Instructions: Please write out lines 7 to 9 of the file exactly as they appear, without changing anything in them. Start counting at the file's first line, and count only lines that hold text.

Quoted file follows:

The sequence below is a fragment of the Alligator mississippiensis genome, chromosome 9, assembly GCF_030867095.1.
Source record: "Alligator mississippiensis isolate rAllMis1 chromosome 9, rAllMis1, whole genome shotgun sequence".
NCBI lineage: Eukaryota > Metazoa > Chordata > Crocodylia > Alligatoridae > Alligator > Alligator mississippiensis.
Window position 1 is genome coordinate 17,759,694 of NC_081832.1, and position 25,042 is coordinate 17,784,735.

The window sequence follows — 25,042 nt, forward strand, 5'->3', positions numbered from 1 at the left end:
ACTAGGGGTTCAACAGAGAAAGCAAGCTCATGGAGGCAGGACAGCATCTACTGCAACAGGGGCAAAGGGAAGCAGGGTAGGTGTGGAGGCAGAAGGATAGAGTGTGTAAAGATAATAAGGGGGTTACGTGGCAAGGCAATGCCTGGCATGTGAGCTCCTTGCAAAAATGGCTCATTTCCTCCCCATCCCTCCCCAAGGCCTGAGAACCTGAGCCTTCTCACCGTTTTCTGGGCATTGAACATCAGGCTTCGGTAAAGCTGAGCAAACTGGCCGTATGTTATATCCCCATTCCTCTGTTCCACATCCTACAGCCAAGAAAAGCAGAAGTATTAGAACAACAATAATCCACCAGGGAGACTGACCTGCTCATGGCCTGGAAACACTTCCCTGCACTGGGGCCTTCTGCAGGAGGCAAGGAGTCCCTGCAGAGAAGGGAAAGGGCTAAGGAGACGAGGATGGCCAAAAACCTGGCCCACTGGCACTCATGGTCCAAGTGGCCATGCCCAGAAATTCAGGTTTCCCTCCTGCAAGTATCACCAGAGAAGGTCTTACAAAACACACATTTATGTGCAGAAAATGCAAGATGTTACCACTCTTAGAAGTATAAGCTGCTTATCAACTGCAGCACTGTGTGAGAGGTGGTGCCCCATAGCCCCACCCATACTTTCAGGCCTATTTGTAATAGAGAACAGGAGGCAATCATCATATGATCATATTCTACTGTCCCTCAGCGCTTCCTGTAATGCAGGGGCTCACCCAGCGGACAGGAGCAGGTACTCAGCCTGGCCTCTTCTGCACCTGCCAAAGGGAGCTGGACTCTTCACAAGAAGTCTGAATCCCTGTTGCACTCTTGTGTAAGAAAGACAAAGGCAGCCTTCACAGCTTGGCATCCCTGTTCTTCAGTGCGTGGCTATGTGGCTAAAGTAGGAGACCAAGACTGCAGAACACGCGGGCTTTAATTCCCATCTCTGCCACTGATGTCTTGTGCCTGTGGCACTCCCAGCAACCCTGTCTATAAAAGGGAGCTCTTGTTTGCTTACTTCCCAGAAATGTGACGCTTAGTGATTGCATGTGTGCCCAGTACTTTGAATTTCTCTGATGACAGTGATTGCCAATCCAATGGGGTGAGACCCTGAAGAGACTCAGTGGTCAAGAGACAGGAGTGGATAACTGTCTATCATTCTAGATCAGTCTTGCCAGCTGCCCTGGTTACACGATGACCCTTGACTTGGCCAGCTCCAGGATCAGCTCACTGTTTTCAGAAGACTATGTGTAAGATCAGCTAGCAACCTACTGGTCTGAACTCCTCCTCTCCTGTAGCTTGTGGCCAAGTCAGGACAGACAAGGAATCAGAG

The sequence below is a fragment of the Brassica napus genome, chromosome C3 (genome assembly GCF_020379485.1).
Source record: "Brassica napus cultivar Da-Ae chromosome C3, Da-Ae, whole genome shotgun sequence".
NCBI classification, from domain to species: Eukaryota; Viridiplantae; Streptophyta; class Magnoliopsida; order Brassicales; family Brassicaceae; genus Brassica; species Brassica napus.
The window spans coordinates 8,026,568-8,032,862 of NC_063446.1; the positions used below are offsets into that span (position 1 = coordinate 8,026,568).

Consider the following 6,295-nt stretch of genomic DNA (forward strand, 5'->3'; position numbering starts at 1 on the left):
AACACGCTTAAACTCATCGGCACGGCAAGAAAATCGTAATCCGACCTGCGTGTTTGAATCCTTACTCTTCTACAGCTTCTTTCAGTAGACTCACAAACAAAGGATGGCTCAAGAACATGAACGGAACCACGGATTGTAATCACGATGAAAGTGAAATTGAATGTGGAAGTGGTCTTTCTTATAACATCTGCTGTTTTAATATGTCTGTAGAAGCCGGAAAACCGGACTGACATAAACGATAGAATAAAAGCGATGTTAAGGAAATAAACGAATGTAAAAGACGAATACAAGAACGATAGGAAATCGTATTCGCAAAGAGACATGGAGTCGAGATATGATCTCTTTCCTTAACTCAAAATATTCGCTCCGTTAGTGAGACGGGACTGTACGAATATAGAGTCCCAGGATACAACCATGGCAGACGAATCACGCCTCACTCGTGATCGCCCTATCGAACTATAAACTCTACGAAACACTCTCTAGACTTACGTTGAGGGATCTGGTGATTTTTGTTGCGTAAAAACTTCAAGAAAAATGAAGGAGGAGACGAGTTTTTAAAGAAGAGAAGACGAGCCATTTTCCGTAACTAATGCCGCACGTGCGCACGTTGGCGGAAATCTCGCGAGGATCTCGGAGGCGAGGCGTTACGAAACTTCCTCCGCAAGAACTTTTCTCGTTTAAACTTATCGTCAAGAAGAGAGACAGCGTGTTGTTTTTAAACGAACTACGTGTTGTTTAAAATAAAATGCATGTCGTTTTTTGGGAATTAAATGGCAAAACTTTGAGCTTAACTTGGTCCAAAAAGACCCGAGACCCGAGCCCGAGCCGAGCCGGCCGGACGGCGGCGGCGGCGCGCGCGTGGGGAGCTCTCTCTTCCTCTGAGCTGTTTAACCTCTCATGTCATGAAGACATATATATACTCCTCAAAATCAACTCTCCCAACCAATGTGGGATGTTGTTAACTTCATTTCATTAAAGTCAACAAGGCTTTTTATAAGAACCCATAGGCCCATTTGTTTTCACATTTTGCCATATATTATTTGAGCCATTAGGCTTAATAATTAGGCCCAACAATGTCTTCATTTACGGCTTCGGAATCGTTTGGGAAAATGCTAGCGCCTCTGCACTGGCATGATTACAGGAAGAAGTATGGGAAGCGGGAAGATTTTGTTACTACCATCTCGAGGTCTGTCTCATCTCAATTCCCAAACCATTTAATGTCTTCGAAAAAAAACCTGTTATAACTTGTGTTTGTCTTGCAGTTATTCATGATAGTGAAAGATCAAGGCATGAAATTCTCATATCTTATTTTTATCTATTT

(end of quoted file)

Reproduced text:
The sequence below is a fragment of the Brassica napus genome, chromosome C3 (genome assembly GCF_020379485.1).
Source record: "Brassica napus cultivar Da-Ae chromosome C3, Da-Ae, whole genome shotgun sequence".
NCBI classification, from domain to species: Eukaryota; Viridiplantae; Streptophyta; class Magnoliopsida; order Brassicales; family Brassicaceae; genus Brassica; species Brassica napus.